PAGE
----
Carlos Boozer is out eight weeks with a broken hand , and while missing Boozer for any extended time is bad news for the Bulls, the timing is less ideal than some alternatives, even. Not only will Boozer miss the remainder of training camp while the team tries to integrate its schemes on both sides of the ball, but the schedule ensures that the Bulls will most likely be staring up at their Eastern Conference competitors when Boozer returns.
With an unofficial return date of November 28th, Boozer could miss up to fifteen games in that window if he's out the full eight weeks. Of those fifteen, nine of those games are against playoff teams from last season . Among the six non-playoff teams? They've got an improved Kings squad, and a much-improved Knicks team that may challenge for the playoffs. Detroit, Golden State, Washington, and Houston make up the remainder, and it's not like Houston's looking far behind this year. They've got four back-to-backs in that span, but the real problem? The real problem is the circus.
The Bulls are gone for a long stretch each November thanks to the circus occupying the United Center. It's a rough road stretch, and one that pretty much sprung the Bulls like a bad spring wound too tight last season. You're looking at Boozer missing the entire two weeks of that trip. If he were to try and come back six weeks in, he'd be coming in right at the start of that trip, including this murderer's row: at Houston, at San Antonio(back-to-back), at Dallas, at the Lakers, at Phoenix (back-to-back). Yikes.
While Boozer's out, the Bulls essentially become last season's team with better shooting guard play. Taj Gibson will take the majority of the time at power-forward, which he played admirably at last season. But the offensive gap in the post between him and Boozer is so high, that almost slices the Bulls in half. Then you've got to factor in time for Boozer to get back into rhythm with the offense and for the team to adjust.
The Bulls wanted to contend immediately in the East, with Boozer talking about winning a championship with this team. If they're going to get where they want to be, they're either going to need an absolutely hellacious run by Boozer's backup, or a stunning streak when he gets back. From where we're at on the eve of his injury, the Bulls look like they'll be climbing out of a hole immediately to start what was supposed to be their emerging season.
Them's the breaks, unfortunately. Tom Thibodeau's got his work cut out for him, right off the bat. Derrick Rose, you want to win the MVP ? Now would be a great time to hit that level. Like, now.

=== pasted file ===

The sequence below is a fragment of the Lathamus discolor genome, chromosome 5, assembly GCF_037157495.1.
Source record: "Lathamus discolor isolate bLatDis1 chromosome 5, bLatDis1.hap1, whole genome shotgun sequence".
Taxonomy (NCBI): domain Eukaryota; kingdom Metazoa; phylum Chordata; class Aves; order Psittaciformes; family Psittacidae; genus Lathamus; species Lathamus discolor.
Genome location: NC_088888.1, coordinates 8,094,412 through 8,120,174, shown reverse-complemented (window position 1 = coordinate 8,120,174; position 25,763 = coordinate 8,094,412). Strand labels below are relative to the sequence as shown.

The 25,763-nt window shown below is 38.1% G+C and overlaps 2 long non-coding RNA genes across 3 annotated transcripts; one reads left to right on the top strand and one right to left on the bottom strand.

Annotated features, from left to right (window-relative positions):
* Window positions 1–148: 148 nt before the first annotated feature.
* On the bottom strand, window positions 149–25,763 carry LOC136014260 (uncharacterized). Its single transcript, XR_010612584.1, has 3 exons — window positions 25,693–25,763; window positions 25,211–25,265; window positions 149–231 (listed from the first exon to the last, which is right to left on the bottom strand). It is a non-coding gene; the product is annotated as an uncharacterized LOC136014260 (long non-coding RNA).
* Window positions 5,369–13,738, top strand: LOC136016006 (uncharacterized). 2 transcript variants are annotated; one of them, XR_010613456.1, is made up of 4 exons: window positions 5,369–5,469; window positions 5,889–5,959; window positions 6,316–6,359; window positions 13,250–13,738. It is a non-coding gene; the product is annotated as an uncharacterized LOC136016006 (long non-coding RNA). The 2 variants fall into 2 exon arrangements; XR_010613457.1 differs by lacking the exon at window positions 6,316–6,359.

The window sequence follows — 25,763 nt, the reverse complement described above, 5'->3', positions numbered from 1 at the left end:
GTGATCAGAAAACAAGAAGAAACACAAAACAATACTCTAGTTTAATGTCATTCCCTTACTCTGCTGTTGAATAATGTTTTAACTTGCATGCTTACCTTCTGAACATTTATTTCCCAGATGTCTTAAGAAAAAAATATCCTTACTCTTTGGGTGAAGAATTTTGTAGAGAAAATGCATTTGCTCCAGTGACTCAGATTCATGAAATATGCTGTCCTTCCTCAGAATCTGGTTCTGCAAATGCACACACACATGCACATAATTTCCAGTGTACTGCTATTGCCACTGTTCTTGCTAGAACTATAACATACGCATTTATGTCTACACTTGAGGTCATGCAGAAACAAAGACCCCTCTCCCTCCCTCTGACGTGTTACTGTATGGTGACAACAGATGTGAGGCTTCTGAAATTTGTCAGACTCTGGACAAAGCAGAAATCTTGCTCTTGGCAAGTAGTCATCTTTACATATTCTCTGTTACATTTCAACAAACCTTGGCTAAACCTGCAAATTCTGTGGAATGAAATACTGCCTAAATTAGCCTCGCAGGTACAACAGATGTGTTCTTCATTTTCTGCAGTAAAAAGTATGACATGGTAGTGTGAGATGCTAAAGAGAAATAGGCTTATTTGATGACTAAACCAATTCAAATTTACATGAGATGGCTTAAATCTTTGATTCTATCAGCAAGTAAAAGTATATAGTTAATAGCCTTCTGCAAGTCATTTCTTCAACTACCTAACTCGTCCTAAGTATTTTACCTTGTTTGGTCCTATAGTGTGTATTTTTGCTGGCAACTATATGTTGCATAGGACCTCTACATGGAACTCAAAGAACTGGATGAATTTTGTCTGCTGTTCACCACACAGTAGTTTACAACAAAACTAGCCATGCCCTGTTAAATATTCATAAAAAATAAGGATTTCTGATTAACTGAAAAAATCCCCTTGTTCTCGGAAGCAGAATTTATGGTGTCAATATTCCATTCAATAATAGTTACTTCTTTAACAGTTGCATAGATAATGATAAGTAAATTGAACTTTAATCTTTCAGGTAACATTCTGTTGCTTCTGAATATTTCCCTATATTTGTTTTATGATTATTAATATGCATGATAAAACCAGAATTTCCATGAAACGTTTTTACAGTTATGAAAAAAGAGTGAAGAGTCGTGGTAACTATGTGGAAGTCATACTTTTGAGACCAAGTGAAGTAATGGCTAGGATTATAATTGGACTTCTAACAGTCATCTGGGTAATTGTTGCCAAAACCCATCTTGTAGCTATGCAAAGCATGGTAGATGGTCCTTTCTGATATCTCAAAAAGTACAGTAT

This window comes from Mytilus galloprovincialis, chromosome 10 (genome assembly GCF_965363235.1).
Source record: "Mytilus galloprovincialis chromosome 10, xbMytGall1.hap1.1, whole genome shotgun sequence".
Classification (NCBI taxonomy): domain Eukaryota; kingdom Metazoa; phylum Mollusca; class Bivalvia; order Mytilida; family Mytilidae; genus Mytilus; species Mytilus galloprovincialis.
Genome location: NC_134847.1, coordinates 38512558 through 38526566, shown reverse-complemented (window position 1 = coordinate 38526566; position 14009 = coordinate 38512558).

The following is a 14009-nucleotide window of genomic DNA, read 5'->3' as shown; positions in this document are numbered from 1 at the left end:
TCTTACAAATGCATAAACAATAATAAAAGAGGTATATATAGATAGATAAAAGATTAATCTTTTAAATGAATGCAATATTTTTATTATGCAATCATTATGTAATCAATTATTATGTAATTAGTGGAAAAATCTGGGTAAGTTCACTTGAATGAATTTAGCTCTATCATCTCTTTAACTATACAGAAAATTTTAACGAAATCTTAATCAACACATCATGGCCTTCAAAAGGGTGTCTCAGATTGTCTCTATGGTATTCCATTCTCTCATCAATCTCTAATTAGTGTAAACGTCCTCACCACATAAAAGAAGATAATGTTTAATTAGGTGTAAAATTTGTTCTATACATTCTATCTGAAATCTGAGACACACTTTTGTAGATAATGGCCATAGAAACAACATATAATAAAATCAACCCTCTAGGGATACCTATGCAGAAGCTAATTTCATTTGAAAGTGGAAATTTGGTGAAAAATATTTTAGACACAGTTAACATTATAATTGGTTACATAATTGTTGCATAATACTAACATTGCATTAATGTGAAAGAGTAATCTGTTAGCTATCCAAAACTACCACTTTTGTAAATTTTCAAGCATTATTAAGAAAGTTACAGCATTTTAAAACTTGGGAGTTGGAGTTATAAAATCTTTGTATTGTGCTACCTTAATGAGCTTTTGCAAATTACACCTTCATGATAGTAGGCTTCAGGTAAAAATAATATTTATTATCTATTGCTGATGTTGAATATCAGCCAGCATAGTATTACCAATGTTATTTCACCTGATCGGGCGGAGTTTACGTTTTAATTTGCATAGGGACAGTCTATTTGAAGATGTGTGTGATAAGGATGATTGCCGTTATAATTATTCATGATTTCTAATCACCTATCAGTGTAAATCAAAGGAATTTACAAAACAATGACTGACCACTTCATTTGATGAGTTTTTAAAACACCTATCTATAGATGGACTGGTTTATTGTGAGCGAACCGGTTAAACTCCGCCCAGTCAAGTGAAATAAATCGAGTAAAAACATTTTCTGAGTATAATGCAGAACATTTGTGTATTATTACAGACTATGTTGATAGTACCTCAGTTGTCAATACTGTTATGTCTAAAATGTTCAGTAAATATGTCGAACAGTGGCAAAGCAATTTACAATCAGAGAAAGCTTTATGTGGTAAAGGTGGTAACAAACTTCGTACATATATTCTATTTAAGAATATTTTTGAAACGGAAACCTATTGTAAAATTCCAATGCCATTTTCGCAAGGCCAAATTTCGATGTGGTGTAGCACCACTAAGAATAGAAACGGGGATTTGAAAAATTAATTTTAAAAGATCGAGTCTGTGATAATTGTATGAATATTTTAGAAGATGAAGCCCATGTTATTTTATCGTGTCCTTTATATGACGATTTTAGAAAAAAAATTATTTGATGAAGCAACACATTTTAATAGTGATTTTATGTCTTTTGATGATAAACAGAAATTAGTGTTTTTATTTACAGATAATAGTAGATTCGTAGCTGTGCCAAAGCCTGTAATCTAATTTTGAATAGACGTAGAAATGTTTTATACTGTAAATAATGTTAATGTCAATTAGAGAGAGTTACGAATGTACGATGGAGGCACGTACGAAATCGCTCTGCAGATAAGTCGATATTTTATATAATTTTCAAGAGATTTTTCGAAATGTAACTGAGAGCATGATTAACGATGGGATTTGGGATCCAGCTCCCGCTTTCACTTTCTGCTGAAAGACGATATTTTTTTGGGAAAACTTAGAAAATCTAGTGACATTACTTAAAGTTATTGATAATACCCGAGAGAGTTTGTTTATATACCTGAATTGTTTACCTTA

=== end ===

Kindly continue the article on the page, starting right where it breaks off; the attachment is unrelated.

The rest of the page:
Update: K.C. Johnson of Chicago Breaking Sports reports that Boozer will need surgery and will defintely not return until after the circus trip.
Posted on: September 24, 2010 9:41 am
Posted by Matt Moore
The Bulls needed upgrades, they've got upgrades. Carlos Boozer is the low-post presence they've been dreaming of. Kyle Korver is the perimeter shooter they've been amiming for. Ronnie Brewer is the shutdown perimeter man they've been needing. The Bulls upgraded at all the spots they needed to. Now it's just a matter of making things work together. And that's where we begin our Preseason Primer on the Bulls.
Training camp site: Chicago, IL
Training camp starts: September 28th
Key additions: Carlos Boozer (free agency), Kyle Korver (free agency), Ronnie Brewer (free agency)
Key subtractions: Brad Miller (free agency), Kirk Hinrich (trade), Hakim Warrick (free agency)
Likely starting lineup: Derrick Rose, Kyle Korver, Luol Deng, Carlos Boozer, Joakim Noah
Player to watch: Taj Gibson. Gibson played well last season with extremely limited expectations. The questions in camp will surround his ability to develop under what is considered to be a very low ceiling. Gibson needs to expand his offensive repertoire and improve on the glass.
Chemistry quiz: Derrick Rose lead by example last season; he'll have to be vocal in that leadership this season. Seeing if Carlos Boozer can defer to a player as young as Rose is also a question. Then there's the looming question of the impact of the prospective trade for Carmelo Anthony. The last time the Bulls were discussing trading for a superstar, that player went on to win two (and possibly more) titles and the Bulls imploded. Should be fun to watch.
Camp battles: Backup shooting guard is going to be one to sort out, with Ronnie Brewer the defensive stopper and C.J. Watson the scoring type. Seeing who's going to be the primary rebounder between Noah and Boozer should be a good one to watch as well.
Injury issues: The Bulls seem awfully healthy going into camp.
Biggest strength: Defense. They have a defensive whiz in Tom Thibodeau taking over. Boozer can defend, in certain situations. Rose is improving. Brewer is a lockdown guy. Noah is a stopper. They have all the ability in the world to get stops, if they can communicate with one another.
Glaring weakness: Elitism. Derrick Rose is a divisive figure in terms of where he ranks among the top point guards. Carlos Boozer is a divisive figure in terms of where he ranks among the top power forwards. Joakim Noah is a divisive figure in terms of where he ranks among the top centers. If they want to compete with the Celtics and Heat, they have to be at the top of those lists.